BMW Zentrum museum and visitor center
While in Greer, South Carolina, for rider training at BMW’s Performance Center, I checked out the nearby Zentrum facility on the sprawling, mind-bogglingly vast campus of the marque’s North American manufacturing plant. Though diminutive in size, the Zentrum packs a high-quality punch, with a finely curated selection of vehicles and gorgeous displays representing BMW’s relentless and diverse progression of designs in both two- and four-wheeled formats, from its early days right up to the latest, greatest machines and several not available to the general public.
Dwarfed by the gargantuan, featureless factory building just behind it, the recently renovated Zentrum is an intricately serrated, glass-walled, C-shaped structure, replete with a large array of fountains in front of its relaxing courtyard and understated entryway. There’s a paradoxical combination of industrial and artistic aesthetics that ought to be incongruent, but they’re integrated seamlessly and effectively—perhaps as an architectural homage to BMW’s success at wedding form and function in so many of their creations.
Inside, visitors are greeted by a bright and airy space simultaneously uncrowded, yet packed with stunningly delicious eye candy to examine—quite closely, if desired, as there are very few ropes or railings between observers and the observed. An information booth in the reception area contains friendly staff (also scattered throughout the rest of the building) who will provide orientation and discuss the availability of scheduled one- or two-hour tours of the manufacturing plant. Tour tickets can be purchased there, by phone, or online via links on the Zentrum website for $15 or $25, respectively (BMW car club members and students aged 12-20 get a $5 discount; a CCA card is required when purchasing, and children under 12 are not permitted on plant tours). Much to my dismay, I learned these tours are often fully booked days in advance, so it behooves you to sign up for one well before your arrival; I certainly will next time! However, there is a Plan B available: a looping video of narrated tour highlights and absolutely amazing facts about plant operations, which plays continuously on a large screen in front of comfortable bench seating.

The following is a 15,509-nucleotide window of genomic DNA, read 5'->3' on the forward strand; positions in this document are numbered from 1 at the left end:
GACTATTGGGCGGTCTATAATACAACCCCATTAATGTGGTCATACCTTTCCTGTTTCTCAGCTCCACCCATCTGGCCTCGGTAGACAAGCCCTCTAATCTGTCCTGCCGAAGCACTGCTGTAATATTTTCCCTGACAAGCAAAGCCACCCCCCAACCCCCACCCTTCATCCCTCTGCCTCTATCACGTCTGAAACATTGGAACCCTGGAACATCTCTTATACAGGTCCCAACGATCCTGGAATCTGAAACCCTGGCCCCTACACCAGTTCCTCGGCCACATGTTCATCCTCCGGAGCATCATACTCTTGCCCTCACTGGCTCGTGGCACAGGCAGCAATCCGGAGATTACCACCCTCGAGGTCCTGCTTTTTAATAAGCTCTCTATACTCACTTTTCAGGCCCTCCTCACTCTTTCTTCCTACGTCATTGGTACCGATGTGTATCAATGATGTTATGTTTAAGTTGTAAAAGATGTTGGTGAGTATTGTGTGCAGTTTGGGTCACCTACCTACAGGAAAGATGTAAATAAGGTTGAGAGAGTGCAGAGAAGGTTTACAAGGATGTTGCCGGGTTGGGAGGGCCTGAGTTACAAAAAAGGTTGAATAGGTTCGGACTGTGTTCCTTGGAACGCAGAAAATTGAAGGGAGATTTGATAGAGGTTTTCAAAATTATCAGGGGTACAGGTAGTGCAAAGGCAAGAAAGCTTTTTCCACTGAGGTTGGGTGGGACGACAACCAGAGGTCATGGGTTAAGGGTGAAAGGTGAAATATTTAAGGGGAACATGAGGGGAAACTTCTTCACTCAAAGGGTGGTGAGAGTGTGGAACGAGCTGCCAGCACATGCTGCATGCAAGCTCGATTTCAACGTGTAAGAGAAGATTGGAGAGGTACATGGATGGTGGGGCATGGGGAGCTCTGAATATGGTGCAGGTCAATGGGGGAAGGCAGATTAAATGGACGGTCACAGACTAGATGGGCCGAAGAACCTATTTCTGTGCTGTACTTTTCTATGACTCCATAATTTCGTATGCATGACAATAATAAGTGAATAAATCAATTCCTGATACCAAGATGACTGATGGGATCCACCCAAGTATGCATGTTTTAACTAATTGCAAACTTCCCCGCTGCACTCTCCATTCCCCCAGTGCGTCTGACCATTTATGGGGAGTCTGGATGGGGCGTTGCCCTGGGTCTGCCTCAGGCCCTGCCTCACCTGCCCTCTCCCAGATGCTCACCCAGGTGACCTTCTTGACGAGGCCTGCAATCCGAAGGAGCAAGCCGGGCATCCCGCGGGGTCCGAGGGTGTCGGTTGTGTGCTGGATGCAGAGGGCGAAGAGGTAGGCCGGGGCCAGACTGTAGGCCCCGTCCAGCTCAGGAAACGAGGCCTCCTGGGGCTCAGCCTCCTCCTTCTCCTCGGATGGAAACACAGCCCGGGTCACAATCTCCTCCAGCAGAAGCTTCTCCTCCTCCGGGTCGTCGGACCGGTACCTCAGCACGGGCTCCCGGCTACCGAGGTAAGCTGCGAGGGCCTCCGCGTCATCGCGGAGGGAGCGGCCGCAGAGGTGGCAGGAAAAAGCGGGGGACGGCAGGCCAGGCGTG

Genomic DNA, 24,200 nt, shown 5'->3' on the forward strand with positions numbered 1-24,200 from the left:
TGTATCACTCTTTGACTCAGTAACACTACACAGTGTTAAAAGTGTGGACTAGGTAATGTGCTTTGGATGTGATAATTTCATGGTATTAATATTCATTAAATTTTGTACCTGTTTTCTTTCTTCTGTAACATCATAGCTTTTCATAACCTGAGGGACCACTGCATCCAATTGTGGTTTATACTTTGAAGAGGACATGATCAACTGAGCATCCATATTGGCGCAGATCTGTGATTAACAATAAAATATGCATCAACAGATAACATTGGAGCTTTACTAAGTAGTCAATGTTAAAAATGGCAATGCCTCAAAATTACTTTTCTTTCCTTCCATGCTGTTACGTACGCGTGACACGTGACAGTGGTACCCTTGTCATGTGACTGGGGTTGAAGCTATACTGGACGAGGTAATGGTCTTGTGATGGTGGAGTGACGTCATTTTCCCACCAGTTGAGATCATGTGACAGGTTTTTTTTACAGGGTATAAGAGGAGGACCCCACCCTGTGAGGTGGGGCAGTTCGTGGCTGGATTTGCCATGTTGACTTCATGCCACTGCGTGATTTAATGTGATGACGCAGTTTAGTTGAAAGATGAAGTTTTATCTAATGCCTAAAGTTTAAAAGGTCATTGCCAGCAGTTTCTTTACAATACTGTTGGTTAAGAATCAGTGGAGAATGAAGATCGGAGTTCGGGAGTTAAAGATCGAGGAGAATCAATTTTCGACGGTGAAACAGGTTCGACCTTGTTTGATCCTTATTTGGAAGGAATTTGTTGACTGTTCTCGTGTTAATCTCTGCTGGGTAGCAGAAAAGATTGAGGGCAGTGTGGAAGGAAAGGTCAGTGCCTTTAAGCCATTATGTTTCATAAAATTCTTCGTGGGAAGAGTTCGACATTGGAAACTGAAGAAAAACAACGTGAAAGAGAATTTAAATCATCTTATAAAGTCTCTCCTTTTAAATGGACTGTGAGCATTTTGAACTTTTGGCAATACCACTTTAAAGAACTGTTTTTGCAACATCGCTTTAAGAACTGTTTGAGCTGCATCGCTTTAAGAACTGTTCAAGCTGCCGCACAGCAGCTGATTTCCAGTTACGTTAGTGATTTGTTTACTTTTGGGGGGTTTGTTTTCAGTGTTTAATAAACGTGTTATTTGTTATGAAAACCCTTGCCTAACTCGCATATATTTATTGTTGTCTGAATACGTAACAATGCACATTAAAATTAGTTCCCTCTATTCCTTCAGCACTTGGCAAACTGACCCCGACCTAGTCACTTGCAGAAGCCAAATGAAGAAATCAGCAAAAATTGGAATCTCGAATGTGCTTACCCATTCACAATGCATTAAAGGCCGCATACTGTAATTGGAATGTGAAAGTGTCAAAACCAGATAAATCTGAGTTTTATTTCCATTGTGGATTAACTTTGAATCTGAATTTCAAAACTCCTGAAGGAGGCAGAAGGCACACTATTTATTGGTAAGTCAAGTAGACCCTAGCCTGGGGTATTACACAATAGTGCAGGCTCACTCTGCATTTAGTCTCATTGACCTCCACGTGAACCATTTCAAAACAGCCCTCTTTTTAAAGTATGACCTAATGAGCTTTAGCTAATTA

Now, on to what I came for! The first multi-level exhibit area features an eclectic collection of iconic BMW cars, arranged somewhat randomly and ranging from the open cockpit 1930 Ihle DIXI to the 2000 X5 SUV, the first model produced at the adjacent plant over two decades ago. The latter has a special place in my heart, since I owned one back in the day and still revel in memories of its Saturn V thrust, sports car handling, and luxurious accommodations. Several newer models are present, too, documenting the continuous arc of automotive development spanning nearly a century. Each classic is impeccably restored to its original showroom condition, and all vehicles on display, new and old, inspire extensive salivation—including the BMW/Williams FW22-02 formula one racer perched menacingly along the front wall.
Next, outside an auditorium not in use while I was there, is a pair of electric vehicles, an i-3 and i-8, representing a direction of innovation extending into the future, with electrons figuring ever more prominently in technological advances. Then comes “The most powerful letter in the world: M,” featuring both roadgoing and racetrack versions of BMW’s top-tier performance coupes. Sadly, the motorcycle exhibit is miniscule, with just four modern variants (one being a scooter) showing a bit of the present-day lineup’s breadth. Still, given the Zentrum’s extreme space limitations and the dominance of the company’s automotive division, bikes may have received an arguably generous allotment of real estate.
Lastly, there’s an exhibit of the various X-series vehicles currently in production at Plant Spartanburg, so called, even though it’s technically in Greer, because Spartanburg is a more recognizable landmark. Nevermind that Greer is actually a tad closer to even more well-known Greenville—go figure! Given the world-leading demand for SUVs in the US, it makes sense for BMW to produce these here at the rate of 1,500 per day and ship what we don’t buy to other parts of the globe.
No museum would be complete without a gift shop, and the Zentrum’s is stocked with all sorts of BMW- and Mini-branded merchandise (modern Minis are made by BMW), including the obligatory shirts, caps, and drinkware, along with some genuinely interesting novelties. Expect BMW pricing. There’s also a little cafe, named after the Isetta “bubble car” (1955-1962) and decorated with an adorable specimen of the tiny machine on a waist-high pedestal.
The Zentrum is a gem—small, multi-faceted, and exquisitely beautiful. Although the vehicles on display are quite limited in number, they’re fascinating and accessible enough to fill a couple of hours with delight. I wouldn’t recommend going for the motorcycle exhibit, since you could do far better on that count by simply strolling into your local dealership. If, however, you’re already in or near Greer and possess a fondness for BMW cars, it’s well worth a visit. Admission is free, it’s open Monday through Friday from 9:30 AM to 5:30 PM, and you can easily augment your trip to the museum with a tour of the magnificent manufacturing facility if you plan ahead. Note that the Zentrum is located deep within the BMW campus. After passing through the main entrance, you’ll wind past a series of monolithic plant buildings before the access road terminates at a visitor parking lot with the Zentrum at its far edge.
1400 Highway 101 South
Greer, SC 29651